Budapest’s love of art in forms has existed for centuries and is as alive today as ever. New talent is discovered constantly, and a wide range of locations are only too happy to present new generations of artistic genius to the public.
Hungarian House of Music
The organic architecture of the Hungarian House of Music, next to Lake Városligeti between Vajdahunyad Castle and the Ice Rink, blurs the line between nature and man-made structures. Under its unique roof, beside the huge glass walls, and even inside the building, visitors will feel as if they are walking in nature. The merging of man-made structure and nature is also symbolized by decorative elements in the form of leaves in the suspended ceiling.
Nature and the man-made world coexist in harmony in the new building of the Museum of Ethnography. Sixty percent of its exhibition space is below ground level, and a 7,300-square-meter park and roof garden have been created on top of its two wings. The curved roof garden serves as both a meeting point and a community space, and by climbing to its highest points, you can enjoy a magnificent panorama of the City Park.
Palace of Arts
The Ludwig Museum is located in Müpa (Palace of Arts), next to the National Theater. The exhibition space displays artworks by modern and contemporary artists and is open all year round. The temporary exhibitions showcase leading artists of the international scene and the best-known Hungarian masters.
A prominent example of contemporary architecture is the Bálna (or Whale) building on the banks of the Danube. Named for its shape, the structure conveys a new approach to building design and houses art displays and artisanal food and beer cafes.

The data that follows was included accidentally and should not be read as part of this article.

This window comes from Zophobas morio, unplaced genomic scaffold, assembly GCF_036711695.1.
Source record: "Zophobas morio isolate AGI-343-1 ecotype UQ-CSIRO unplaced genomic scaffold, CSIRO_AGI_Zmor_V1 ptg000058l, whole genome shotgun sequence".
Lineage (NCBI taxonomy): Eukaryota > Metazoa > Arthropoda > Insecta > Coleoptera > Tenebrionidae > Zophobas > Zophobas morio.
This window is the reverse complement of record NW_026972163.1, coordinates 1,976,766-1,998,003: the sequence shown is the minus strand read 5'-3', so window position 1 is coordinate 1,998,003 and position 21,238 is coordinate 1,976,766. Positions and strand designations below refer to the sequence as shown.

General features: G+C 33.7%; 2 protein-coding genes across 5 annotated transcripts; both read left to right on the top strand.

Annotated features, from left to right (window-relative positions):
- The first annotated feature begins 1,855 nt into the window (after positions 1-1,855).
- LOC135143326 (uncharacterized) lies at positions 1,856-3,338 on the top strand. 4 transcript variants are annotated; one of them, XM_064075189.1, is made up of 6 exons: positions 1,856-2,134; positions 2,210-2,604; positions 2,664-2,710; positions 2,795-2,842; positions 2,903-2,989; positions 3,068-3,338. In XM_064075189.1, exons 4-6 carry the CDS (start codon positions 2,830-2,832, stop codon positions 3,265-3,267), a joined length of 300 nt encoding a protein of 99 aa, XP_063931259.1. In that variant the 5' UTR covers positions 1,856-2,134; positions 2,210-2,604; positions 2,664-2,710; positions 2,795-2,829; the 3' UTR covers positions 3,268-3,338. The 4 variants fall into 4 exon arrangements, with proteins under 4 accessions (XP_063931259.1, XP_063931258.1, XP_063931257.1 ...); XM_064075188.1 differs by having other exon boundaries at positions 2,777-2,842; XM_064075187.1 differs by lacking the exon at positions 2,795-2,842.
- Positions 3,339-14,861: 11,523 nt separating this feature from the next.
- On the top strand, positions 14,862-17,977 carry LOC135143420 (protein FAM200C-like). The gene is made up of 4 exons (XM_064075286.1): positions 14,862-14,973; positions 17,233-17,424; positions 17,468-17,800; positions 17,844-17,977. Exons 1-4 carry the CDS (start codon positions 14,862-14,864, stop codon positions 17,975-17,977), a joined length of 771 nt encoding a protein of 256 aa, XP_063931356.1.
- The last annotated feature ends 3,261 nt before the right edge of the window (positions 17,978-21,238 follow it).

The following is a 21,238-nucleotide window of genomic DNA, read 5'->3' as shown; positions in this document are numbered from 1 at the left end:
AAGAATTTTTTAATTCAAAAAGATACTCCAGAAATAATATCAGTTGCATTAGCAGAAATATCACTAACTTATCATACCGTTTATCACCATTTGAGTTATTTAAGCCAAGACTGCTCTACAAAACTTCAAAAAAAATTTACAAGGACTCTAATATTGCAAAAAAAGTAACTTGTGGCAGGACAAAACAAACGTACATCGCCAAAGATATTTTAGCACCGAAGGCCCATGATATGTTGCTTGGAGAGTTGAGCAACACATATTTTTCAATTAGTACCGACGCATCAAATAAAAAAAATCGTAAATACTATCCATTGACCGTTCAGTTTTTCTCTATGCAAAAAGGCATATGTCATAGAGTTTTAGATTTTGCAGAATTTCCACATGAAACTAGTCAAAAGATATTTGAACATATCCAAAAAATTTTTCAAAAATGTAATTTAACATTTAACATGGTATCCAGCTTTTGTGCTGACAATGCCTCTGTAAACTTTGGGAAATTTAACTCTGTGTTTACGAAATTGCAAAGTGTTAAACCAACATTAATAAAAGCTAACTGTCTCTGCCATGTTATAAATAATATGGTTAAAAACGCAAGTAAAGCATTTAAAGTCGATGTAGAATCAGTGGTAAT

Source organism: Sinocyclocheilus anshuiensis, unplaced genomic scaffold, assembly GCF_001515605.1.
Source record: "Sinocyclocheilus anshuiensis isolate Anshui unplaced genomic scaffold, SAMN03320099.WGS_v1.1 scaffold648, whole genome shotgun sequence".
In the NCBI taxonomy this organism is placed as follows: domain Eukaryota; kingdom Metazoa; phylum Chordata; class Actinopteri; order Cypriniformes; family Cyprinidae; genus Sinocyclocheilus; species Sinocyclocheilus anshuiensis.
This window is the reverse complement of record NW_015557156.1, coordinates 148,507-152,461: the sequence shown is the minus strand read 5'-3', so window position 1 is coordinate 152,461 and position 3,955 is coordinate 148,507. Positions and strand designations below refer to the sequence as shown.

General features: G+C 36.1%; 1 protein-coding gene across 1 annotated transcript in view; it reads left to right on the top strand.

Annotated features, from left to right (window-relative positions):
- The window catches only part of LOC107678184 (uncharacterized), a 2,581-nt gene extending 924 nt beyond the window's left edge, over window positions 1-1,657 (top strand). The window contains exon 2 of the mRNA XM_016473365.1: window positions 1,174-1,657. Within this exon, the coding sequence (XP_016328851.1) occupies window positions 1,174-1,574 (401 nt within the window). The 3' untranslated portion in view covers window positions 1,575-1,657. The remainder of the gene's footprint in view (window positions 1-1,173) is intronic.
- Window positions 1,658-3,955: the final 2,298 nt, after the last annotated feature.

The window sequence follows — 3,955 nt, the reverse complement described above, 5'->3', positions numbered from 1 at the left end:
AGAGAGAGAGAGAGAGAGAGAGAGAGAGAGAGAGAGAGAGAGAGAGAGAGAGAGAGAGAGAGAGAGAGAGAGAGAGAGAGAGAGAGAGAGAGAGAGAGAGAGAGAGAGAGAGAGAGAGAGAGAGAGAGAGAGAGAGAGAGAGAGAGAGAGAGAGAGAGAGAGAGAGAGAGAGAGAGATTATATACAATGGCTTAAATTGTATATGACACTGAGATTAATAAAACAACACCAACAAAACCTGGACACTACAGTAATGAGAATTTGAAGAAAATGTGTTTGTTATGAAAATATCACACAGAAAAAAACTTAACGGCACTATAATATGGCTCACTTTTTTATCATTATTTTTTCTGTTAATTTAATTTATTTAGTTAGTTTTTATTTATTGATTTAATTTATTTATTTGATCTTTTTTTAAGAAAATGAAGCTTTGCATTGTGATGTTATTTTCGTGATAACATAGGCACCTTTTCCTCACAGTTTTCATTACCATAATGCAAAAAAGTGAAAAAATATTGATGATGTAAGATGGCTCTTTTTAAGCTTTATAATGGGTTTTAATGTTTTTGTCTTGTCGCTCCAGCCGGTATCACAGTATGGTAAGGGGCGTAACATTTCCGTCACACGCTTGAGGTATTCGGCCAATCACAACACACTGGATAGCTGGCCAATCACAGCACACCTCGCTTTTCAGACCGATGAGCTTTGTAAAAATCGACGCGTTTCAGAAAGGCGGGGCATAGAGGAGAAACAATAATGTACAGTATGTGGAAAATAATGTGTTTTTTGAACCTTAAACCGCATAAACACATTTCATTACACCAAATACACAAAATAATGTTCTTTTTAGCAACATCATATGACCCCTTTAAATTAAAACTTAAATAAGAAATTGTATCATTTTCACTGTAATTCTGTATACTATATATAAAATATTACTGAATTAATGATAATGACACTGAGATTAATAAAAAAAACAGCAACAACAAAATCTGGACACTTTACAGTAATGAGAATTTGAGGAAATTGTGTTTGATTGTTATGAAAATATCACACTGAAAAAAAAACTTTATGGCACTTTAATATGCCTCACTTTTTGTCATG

The downtown café and art gallery Lumen aims to promote international photography trends in Hungary. At the Mikszáth tér venue, you can glimpse contemporary art trends and enjoy monthly exhibitions.
Some spectacular public works and giant murals await you on city walks in Hungary. The domestic Street Art line-up is, of course, much broader, so much so that alongside tours of architectural heritage and historic districts, special sightseeing tours organized around this particular theme are available.
Downtown Budapest has almost no wall that hasn’t been used for graffiti. Nearly half of these works commemorate a historical event or draw attention to an item of national pride. The theme of the paintings ranges from Empress Sissi to the memorable 6:3 Hungarian football victory over England and from popular fairy tale heroes to the Rubik’s Cube.
Budapest is slowly filling up with the mini-statues of sculptor Mihály Kolodko. Their charm lies precisely in that they’re not aggressive and don’t attract attention, so only passers-by who are open to subtleties and sensitive to detail will spot them. Each piece has some relationship to the location where it is placed. Finding them can be especially fun and even an all-day activity. Watch out: they’re not easy to find!
Kolodko Miniatures-Rubik's Cube
Look carefully to find the Kolodko Miniatures
Inspiring hubs of Danish imagination!
Under the highest peaks!
The most majestic of all landscapes is the fjord, a glacial formation that carves out deep, narrow valleys filled with sparkling waters. High walls preside over the water, providing spectacular views and excellent hiking. Although there are many glacial features that resemble fjords throughout the world, the truest and most beautiful fjords can be found in Europe.
Αn island full of surprises!